Asking for Current Salaries Without Putting Candidates Off

Recruiting is all about talking to people: talking to candidates during the whole process, talking to hiring managers as you move candidates along, talking to your teammates about different strategies for clients, and the list goes on. With all the people recruiters talk to and all the different conversations they engage in each day, perhaps none can get as uncomfortable as the topic led by the question, What‚Äôs your current salary?

Though every recruiter knows what I’m talking about, take this conversation I had with a recruiter from a company I was interviewing with a few years ago as an example of exactly how uncomfortable the conversation can get:

Recruiter: So what is your current salary?

Me, a broke postgrad still living in my college town: I‚Äôm on hourly pay still, I make $9 per hour.

Recruiter: …

Recruiter: So, is your family secretly wealthy?

Me, completely unable to process in the moment what that question even means: *awkward laugh* Um, no, I just happen to live in a very cheap town and am making it work.

Recruiter: Oh, okay. So the next steps…

If you’re cringing, that makes two of us.

Recruiters asking candidates‚Äô current salaries is a step in the recruitment process that I will always stand by. Among other situational things a candidate‚Äôs salary can tell a recruiter, there‚Äôs the bigger picture of saving everyone‚Äôs time. In most cases, candidates are not willing to take a pay cut, and if the recruiter doesn‚Äôt know off the bat that the job they‚Äôre hiring for is in line with a salary a candidate might expect, they could take that candidate all the way through the process before finding out the candidate currently makes a much higher salary than what they‚Äôre going to be offered. Now everyone from the candidate to the hiring manger loses out.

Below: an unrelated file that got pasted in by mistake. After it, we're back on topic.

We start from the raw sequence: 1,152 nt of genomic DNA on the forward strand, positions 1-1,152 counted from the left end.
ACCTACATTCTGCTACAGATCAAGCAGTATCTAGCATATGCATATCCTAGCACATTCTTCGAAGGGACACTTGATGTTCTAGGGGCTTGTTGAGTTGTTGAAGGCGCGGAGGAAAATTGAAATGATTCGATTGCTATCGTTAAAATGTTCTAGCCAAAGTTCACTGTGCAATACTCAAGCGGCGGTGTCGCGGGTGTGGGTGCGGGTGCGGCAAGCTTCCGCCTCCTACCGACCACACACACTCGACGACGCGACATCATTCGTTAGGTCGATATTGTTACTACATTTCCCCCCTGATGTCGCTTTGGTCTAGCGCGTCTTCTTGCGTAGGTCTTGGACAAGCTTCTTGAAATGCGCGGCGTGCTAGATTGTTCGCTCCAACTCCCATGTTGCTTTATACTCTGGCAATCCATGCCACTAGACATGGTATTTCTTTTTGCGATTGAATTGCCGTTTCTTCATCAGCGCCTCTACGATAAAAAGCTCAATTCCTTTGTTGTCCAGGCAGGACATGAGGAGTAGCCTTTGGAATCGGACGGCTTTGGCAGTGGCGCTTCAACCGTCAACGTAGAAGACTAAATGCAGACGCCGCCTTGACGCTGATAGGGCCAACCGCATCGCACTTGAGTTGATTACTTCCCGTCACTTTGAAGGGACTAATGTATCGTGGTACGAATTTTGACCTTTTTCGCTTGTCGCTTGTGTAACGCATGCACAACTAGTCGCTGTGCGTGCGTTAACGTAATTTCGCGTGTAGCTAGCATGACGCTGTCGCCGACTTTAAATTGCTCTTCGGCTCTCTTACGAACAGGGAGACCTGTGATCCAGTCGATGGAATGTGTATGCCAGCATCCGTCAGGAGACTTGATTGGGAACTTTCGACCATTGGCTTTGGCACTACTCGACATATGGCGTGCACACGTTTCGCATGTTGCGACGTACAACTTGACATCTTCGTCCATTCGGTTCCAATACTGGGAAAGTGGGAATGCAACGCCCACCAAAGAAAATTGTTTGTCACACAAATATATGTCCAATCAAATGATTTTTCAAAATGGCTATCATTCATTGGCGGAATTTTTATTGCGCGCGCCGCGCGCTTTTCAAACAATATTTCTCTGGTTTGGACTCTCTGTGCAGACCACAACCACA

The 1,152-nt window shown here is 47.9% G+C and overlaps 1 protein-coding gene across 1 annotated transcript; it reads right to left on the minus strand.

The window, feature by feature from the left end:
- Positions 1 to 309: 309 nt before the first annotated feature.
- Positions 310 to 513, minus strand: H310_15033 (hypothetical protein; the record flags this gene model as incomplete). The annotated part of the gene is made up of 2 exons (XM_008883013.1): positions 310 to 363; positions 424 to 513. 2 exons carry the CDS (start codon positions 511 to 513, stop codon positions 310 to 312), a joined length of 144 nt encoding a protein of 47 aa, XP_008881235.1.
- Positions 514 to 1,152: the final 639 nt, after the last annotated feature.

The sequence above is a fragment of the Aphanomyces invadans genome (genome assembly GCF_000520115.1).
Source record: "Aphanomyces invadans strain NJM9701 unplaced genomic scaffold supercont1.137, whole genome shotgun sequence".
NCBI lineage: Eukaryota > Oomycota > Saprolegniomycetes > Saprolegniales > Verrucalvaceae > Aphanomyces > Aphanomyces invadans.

HOWEVER ‚Äì when asking a candidate‚Äôs current salary there are right ways to do so and very wrong ways (see above) to do so. With that in mind, here are some of the top things to consider when asking a candidate‚Äôs current salary:

  • You‚Äôre asking for your information‚Äîit‚Äôs not your place to judge the candidate‚Äôs currently salary. This is the obvious place that the recruiter in my case slipped up. Chances are if a candidate seems to be making a low wage or salary they know it and they don‚Äôt need you as a recruiter to confirm it. Ask the question and move along without commentary.
  • You may want to preface why you‚Äôre asking the question. A lot of candidates clam up when they are asked for current salaries, and may even question your motives behind asking. You can avoid the discomfort of the question by easing into with an explanation such as, ‚ÄúJust to make sure we‚Äôre on the same page with compensation, what is your current salary?‚Äù
  • You‚Äôre bringing up current salaries‚Äîthere‚Äôs a good chance the candidate may come back at you with a salary question. With money talk on the table, many candidates may see this as an open invitation for them to ask what salary they will be looking at if taking the job. If you don‚Äôt know the salary or aren‚Äôt ready to talk about it yet, be ready to have a clear way of steering the conversation away; if you do know the answer and it‚Äôs much lower than their current pay, be honest and upfront‚Äîthey‚Äôll respect you more for it and now you haven‚Äôt wasted any time.

Salary talk is always going to have an uncomfortable edge to it, but that doesn‚Äôt mean you as the recruiter can‚Äôt take charge and come to the table prepared to smooth over the conversation. Whatever you do, don‚Äôt add in extra commentary to make it an even more uncomfortable conversation.

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